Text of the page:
Lesser Cuckooshrike - Lalage fimbriata
Tiger Shrike - Lanius tigrinus
Dark-throated Oriole - Oriolus xanthonotus
Greater Racket-tailed Drongo - Dicrurus paradiseus
Black-naped Monarch - Hypothymis azurea
Blyth's Paradise-Flycatcher - Terpsiphone affinis
Pacific Swallow - Hirundo tahitica
Gray-headed Canary-Flycatcher - Culicicapa ceylonensis
Sultan Tit - Melanochlora sultanea
Black-headed Bulbul - Pycnonotus atriceps
Black-crested Bulbul - Pycnonotus flaviventris
Scaly-breasted Bulbul - Pycnonotus squamatus
Gray-bellied Bulbul - Pycnonotus cyaniventris
Stripe-throated Bulbul - Pycnonotus finlaysoni
Yellow-vented Bulbul - Pycnonotus goiavier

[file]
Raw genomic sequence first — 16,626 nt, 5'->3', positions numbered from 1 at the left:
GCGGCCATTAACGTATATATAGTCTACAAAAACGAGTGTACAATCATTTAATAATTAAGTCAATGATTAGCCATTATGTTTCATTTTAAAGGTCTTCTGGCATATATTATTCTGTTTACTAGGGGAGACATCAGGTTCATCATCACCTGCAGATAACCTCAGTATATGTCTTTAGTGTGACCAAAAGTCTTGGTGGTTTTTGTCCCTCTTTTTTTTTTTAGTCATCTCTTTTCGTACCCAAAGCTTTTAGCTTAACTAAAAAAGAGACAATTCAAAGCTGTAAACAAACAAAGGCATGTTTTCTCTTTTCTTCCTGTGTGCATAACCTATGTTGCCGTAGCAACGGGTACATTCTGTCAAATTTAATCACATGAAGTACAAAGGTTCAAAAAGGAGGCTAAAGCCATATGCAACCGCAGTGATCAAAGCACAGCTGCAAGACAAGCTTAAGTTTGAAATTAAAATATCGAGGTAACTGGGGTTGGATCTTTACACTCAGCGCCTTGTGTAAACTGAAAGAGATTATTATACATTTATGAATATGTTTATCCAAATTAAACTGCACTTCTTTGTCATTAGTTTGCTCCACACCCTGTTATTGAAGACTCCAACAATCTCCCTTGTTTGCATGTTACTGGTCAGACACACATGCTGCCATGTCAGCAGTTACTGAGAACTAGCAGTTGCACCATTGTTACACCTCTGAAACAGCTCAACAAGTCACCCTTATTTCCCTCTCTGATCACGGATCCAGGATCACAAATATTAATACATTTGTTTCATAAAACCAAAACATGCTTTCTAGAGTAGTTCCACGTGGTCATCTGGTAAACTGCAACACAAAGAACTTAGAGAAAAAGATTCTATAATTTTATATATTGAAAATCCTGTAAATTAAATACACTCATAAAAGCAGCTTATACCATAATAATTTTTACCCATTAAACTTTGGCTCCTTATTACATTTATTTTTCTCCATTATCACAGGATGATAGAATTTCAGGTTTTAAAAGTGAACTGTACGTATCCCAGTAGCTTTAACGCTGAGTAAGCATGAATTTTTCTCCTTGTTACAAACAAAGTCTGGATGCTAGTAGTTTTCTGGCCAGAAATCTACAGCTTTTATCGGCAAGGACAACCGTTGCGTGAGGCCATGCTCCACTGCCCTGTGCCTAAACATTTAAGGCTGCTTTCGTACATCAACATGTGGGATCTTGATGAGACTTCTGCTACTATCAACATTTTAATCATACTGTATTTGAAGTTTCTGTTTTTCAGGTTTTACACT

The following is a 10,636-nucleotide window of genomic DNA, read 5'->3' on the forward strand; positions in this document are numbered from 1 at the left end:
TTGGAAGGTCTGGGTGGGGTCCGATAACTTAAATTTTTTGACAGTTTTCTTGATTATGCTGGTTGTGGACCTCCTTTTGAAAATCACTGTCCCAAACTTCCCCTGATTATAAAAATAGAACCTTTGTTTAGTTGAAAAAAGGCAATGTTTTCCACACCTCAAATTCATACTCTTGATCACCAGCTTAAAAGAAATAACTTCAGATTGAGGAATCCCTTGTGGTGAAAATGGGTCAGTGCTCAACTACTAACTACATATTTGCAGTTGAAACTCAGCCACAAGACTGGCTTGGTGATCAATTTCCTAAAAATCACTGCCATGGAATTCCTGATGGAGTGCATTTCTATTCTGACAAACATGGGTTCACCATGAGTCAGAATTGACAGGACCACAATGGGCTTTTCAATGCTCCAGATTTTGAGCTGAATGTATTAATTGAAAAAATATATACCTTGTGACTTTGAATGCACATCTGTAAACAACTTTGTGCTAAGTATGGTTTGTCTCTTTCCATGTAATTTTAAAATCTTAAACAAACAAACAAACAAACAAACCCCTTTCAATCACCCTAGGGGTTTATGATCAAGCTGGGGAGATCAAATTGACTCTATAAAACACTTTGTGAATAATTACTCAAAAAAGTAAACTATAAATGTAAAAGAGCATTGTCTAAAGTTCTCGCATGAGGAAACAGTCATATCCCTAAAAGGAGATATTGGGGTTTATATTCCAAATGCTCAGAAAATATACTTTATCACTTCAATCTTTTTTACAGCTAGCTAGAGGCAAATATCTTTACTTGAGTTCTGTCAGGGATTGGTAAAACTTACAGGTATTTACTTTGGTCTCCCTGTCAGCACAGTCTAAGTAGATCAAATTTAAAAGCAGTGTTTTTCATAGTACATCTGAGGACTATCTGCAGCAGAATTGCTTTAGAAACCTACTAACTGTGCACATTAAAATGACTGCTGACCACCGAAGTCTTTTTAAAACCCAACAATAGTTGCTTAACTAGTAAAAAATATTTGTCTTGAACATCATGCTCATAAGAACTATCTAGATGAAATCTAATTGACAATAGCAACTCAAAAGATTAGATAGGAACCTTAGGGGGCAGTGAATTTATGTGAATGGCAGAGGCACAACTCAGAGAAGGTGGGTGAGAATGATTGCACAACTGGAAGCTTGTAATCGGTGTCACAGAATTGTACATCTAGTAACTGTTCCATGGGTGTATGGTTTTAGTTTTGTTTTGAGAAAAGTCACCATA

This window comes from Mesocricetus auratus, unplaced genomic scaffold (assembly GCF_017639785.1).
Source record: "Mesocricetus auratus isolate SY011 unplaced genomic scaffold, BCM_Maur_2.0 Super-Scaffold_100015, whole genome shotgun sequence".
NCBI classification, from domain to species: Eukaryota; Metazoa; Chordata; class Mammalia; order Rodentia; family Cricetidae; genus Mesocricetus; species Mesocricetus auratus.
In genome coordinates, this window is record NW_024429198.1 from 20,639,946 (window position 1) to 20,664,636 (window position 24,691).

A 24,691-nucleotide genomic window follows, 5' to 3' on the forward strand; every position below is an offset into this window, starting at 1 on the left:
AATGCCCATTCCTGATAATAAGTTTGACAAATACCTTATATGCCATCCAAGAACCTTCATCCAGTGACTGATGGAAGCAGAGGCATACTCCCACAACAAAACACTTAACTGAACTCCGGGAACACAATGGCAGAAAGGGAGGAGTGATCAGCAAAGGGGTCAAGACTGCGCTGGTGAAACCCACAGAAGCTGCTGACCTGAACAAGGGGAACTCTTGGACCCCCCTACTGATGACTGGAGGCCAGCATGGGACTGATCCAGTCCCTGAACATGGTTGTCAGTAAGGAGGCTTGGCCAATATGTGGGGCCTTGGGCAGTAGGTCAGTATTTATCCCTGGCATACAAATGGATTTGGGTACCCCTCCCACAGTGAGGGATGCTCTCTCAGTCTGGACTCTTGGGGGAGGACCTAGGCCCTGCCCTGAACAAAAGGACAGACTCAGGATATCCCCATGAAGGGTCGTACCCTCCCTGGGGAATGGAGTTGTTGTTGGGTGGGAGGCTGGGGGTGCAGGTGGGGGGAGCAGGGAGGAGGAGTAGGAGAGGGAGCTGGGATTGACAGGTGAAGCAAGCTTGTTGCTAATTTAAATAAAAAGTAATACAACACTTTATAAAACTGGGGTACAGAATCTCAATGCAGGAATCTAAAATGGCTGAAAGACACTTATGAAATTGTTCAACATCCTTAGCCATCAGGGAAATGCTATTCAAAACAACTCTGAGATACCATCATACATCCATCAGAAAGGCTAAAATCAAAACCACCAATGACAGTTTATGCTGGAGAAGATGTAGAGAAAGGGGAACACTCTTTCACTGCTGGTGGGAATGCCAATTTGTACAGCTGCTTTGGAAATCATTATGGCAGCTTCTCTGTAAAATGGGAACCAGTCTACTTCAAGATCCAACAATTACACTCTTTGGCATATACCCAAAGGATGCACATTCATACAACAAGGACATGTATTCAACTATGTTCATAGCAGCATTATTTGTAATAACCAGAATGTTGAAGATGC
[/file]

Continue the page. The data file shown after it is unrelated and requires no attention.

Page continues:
Cream-vented Bulbul - Pycnonotus simplex
Red-eyed Bulbul - Pycnonotus brunneus
Spectacled Bulbul - Pycnonotus erythropthalmos
Hairy-backed Bulbul - Tricholestes criniger
Finsch's Bulbul - Alophoixus finschii
Yellow-bellied Bulbul - Alophoixus phaeocephalus
Buff-vented Bulbul - Iole crypta
Yellow-bellied Warbler - Abroscopus superciliaris
Common Tailorbird - Orthotomus sutorius
Dark-necked Tailorbird - Orthotomus atrogularis
Rufous-tailed Tailorbird - Orthotomus sericeus
Rufescent Prinia - Prinia rufescens
Everett's White-eye - Zosterops everetti
Pin-striped Tit-Babbler - Mixornis gularis
Rufous-fronted Babbler - Cyanoderma rufifrons
Moustached Babbler - Malacopteron magnirostre
Scaly-crowned Babbler - Malacopteron cinereum
Puff-throated Babbler - Pellorneum ruficeps
Black-capped Babbler - Pellorneum capistratum
White-chested Babbler - Pellorneum rostratum
Ferruginous Babbler - Pellorneum bicolor
Asian Fairy-bluebird - Irena puella
Dark-sided Flycatcher - Muscicapa sibirica
Asian Brown Flycatcher - Muscicapa dauurica
Oriental Magpie-Robin - Copsychus saularis